An issue I experienced was heartburn & indigestion from, of all things, water. My doctor advised me to drink alkaline water and it really helped. While you may want to reach for soda or coffee, for a dose of caffeine to pep you up, these drinks are dehydrating and will defeat the purpose of drinking anything to begin with.

  • Snack! Not only do you have a little human growing inside of you, robbing your body of nutrition, but an empty stomach can also make nausea worse. Keep a variety of high protein snacks on hand like nuts, string cheese, dried fruit & power bars.

  • Keep cool. Pregnant women have an increased amount of blood in their body, so it causes them to feel warmer than most people. For a woman's body to handle the extra blood, the blood vessels dilate slightly, bringing blood closer to the surface of the skin and causing the woman to feel warmer.

Trust me, you will start sweating from places you never knew you could sweat from. See if it is okay to keep a small fan at your station or at least in the back room. Style your hair so that it is off your neck and forehead. Wear cool & comfortable clothes that are cotton blends to allow your body to breathe. My favorite go-to outfit was usually a tunic dress with a cute cardigan or a long flowing skirt and a trendy cotton top.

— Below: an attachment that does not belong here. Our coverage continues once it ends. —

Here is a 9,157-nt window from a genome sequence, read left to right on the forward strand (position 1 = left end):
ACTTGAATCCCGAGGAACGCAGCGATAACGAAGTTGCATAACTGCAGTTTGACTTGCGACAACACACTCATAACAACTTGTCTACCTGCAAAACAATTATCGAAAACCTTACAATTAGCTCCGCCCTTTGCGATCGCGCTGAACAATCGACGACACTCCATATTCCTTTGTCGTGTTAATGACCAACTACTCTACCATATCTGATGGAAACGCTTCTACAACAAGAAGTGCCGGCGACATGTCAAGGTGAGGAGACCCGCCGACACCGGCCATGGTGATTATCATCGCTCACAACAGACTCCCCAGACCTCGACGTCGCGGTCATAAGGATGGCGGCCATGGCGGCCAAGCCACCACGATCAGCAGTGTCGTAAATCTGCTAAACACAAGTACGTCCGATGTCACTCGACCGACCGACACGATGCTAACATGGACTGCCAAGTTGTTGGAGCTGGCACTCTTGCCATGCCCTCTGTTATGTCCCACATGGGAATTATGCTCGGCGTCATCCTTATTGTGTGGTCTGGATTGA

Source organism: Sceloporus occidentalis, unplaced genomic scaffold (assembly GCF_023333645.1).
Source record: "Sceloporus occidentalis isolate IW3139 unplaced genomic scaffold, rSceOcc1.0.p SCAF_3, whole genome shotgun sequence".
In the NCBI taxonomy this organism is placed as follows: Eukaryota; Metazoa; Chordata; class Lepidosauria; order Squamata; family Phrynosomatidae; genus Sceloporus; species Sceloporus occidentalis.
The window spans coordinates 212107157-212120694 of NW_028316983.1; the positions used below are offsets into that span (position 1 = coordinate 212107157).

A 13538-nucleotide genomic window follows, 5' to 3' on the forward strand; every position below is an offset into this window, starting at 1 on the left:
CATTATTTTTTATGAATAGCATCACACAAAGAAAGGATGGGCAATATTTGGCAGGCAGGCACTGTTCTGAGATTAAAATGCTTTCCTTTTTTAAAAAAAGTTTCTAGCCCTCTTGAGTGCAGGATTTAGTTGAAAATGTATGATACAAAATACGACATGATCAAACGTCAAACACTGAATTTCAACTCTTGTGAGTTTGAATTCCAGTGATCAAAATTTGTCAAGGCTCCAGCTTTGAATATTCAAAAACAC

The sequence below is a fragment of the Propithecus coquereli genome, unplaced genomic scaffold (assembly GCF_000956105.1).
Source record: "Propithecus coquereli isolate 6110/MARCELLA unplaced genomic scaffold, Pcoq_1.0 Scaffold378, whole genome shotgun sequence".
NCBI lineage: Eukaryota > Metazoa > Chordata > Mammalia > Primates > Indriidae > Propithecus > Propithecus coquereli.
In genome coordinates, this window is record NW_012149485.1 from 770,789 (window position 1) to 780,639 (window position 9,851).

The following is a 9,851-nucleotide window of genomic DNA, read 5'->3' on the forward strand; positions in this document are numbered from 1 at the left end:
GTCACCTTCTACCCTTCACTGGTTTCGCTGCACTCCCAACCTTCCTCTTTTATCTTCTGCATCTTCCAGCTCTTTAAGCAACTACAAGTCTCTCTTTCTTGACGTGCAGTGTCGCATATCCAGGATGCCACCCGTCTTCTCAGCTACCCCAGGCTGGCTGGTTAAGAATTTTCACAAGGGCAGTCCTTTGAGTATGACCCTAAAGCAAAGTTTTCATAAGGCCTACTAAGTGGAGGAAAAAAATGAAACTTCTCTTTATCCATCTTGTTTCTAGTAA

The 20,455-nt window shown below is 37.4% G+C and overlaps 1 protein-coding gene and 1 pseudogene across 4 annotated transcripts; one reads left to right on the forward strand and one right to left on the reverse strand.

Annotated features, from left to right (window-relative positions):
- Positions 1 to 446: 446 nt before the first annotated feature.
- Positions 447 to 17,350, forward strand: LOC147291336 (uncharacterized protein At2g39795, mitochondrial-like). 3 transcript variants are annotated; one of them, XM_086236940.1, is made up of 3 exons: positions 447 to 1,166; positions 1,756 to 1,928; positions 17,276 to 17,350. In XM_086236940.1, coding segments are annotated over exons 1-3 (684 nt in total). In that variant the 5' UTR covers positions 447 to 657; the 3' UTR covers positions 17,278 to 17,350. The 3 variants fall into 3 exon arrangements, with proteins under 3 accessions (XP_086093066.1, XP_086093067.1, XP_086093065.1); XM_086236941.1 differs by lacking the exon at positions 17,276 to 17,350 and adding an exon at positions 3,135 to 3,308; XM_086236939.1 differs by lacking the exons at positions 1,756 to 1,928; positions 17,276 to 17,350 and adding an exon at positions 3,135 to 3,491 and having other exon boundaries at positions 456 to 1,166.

• Bathroom breaks. If there is anything you take away from this blog, it is PEE WHEN YOU HAVE TO PEE! First of all, clients are going to understand if you need to step away between foils to relieve your bladder. Second, urinary tract infections are more prominent when you are pregnant and they are not fun.

  • Comfort over cuteness. When it comes to shoes and clothing remember “comfort over cuteness.” Yes - you can still look professional and your new glow will have you looking like a beauty, but you aren’t always going to feel that way. It is important to wear shoes that are going to promote circulation, have a good arch, and be comfortable for the long hours on your feet.

During my third and fourth pregnan